This dish can be eaten as a main or served as a side. Be adventurous with your vegetables. I used what I had on hand but I think mushrooms would take it to a new level. You could even add some baby spinach leaves and cherry tomatoes and serve cold for a salad with a twist!

Pearl Couscous with Rustic Country Vegetables, Toasted Almonds & Honey – to make 4-6 delicious servings, you need:

– 1 cup pearl couscous;

– 2 cups vegetable stock;

– 1 saffron thread;

– 3 cups of your favourite vegetables, roughly chopped (I used pumpkin, sweet potato, leek, onion, garlic cloves, cauliflower, carrot & onion);

– ½ cup blanched almonds;

– Handful of flat leaf parsley (or to taste);

– 1 teaspoon cumin;

– 1 teaspoon paprika;

– 1 teaspoon madras curry powder;

– Salt & cracked black pepper;

– Olive oil; and

– 1 tablespoon honey

How to Cook?

First, preheat the oven to 200°c.

Then, place the chopped vegetables onto a roasting tray and sprinkle over cumin, paprika, curry powder, salt and pepper.

Drizzle with olive oil and toss gently with your hands to coat. Then, bake the vegetables in the oven for 30-35 minutes or until they are golden and tender.

Place the pearl couscous into a saucepan with vegetable stock and saffron thread. Bring to boil and cook on high for 1 minute, then remove the pot from the heat pop on a lid and leave to rest.

After a few minutes, the couscous will absorb all of the liquid – they will be soft and plump. Meanwhile, scatter almonds on an oven tray and toast in the oven for 5 minutes.

Keep an eye on the almonds because they will burn quickly if you leave them in the oven for too long, they will become golden brown and aromatic when ready.

Place the prepared vegetables, couscous and almonds into a large bowl. Add 1 tablespoon of honey, a handful of roughly chopped flat leaf parsley and extra salt and pepper to taste if you desire.

Serve hot or cold as a main meal or as a side dish.

Couscous is very tasty and this is a nice side dish to make for dinner.

Maple Roasted Pumpkins & Lemon Butter

I had a very pleasant weekend in the country with my family picking citrus fruits, riding horses, eating a vegetarian counter meal at the local pub and attending my primary school centenary celebration.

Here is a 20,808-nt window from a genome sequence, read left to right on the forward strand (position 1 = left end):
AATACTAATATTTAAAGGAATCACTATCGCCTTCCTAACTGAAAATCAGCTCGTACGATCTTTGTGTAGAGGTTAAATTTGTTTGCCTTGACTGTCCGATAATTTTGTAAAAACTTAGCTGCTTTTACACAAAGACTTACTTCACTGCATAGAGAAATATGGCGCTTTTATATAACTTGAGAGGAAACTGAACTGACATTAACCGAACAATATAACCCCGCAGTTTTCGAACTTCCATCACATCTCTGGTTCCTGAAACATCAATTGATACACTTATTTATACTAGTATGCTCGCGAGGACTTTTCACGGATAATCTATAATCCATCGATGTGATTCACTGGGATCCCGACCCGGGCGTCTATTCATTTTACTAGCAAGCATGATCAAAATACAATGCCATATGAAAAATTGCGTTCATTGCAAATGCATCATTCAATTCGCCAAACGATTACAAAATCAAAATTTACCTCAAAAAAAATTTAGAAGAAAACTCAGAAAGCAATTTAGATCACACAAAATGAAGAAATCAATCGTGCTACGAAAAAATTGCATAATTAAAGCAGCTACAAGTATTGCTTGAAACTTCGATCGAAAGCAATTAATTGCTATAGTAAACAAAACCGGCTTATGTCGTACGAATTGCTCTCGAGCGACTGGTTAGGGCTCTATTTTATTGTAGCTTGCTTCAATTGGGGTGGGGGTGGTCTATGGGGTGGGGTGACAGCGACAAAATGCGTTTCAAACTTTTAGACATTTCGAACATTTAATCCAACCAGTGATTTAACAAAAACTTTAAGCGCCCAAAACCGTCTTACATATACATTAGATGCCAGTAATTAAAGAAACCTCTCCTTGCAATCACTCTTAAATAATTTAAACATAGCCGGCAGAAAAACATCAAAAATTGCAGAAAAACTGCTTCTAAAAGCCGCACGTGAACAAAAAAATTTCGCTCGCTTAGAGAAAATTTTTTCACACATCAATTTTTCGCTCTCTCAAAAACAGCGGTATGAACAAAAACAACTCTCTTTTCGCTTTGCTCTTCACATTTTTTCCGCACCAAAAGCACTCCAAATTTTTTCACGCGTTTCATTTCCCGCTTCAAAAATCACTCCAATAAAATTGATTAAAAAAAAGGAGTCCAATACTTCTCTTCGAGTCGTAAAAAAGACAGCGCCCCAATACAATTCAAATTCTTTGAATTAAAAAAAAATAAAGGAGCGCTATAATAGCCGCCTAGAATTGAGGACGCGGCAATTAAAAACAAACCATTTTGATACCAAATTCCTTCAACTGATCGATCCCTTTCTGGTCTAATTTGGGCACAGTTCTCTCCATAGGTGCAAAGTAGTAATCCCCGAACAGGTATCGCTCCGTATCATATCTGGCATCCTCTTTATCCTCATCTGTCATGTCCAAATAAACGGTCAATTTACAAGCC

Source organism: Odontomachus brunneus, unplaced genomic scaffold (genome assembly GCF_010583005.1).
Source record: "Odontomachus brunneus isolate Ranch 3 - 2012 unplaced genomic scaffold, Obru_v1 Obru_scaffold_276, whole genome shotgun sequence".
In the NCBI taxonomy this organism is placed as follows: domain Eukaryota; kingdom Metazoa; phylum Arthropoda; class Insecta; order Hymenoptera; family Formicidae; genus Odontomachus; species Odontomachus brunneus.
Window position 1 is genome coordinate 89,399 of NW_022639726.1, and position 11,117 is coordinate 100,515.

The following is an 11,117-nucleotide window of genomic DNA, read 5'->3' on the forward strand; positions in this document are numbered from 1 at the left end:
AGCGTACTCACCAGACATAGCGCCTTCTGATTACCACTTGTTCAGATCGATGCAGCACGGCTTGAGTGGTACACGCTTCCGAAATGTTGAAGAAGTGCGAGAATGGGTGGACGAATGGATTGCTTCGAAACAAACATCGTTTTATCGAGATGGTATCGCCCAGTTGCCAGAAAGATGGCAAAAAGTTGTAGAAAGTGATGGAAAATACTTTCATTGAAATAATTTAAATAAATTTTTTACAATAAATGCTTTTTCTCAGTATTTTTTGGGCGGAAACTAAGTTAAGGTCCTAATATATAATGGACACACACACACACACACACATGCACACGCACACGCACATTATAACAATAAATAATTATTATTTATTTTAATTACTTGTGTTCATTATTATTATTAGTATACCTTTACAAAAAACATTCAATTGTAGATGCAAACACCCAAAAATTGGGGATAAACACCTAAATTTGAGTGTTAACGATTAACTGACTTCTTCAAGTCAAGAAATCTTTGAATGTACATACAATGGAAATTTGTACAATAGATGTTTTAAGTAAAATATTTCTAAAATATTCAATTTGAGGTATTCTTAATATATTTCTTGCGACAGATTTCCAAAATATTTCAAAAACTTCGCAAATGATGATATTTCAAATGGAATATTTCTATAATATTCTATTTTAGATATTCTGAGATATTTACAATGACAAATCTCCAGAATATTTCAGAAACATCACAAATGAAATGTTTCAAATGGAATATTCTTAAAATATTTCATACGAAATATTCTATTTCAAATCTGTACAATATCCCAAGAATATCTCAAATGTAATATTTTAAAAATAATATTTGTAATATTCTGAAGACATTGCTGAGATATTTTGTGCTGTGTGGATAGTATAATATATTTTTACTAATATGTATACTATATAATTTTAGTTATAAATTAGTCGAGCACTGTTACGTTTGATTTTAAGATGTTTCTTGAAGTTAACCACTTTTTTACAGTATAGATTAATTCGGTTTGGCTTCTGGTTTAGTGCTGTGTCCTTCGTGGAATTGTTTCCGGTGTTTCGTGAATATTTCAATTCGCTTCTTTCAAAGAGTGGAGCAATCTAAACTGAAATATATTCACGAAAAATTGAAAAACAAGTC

It was a wonderful way to spend the last weekend before School starts again and I picked up a few little homegrown goodies while I was there.

I’ve always liked those cute little fruit and veg honesty boxes that you find scattered along the sides of the road in the country. Well, let me tell you how very excited I was on the drive home when I spotted a mountain of pumpkins waiting ever so patiently on the side of the road for someone to take them home – me!

We quickly pulled over and my Mum and I jumped out of the car, popped our £3 each into the money tin and grabbed ourselves a couple of little pumpkins to add to our citrus haul (collected earlier that weekend). I couldn’t wait to get home and into the kitchen to start cooking these.

As this is the first official post on this blog, I have included two recipes, one for maple roasted pumpkins and another (which is my Grandmother’s recipe) for lemon butter, made with the fresh lemons I picked from her garden over the weekend.

Lemon butter is delicious on toast with a hot cup of tea or baked in mini tart shells and served with whipped cream.

Maple Roasted Pumpkins – to make 3-4 delicious servings, you need:

– 1-2 pumpkins;

– ¼ cup maple syrup;

– 2 tablespoons olive oil;

– Cracked pepper & sea salt; and

– 1 tablespoon of maple syrup & melted butter to serve

How to Cook?
First, preheat the oven to 180°c.

Then, peel and cut the pumpkins, discard the seeds, but leave the skin on. Place the pumpkins and all other ingredients (leaving out only the syrup and butter to serve) into a large mixing bowl and toss to coat.

Place them on an oven tray and bake for 45-50 minutes or until golden. Finally, remove from the oven and brush with melted butter and maple syrup before serving.

This is a really good recipe for maple roasted pumpkins.

Lemon Butter – you need the following:

– ¾ cup sugar;

– Juice and skin of 2 lemons;

– 3 tablespoons butter; and

– 2 eggs

How to Cook?

Place all ingredients into a glass bowl and whisk well.

Bring a saucepan of water to the boil on the stove, reduce to a simmer and sit glass bowl on top (just as you would when melting chocolate). Alternatively, you can use a double boiler.

Heat the mixture until it thickens (this will take around 15-20 minutes), stirring occasionally. Once the mixture has thickened, allow it to cool slightly before pouring it into an airtight jar.

You can store it in the fridge for up to two weeks.

Adding some fresh lemon butter to your dish is a nice touch.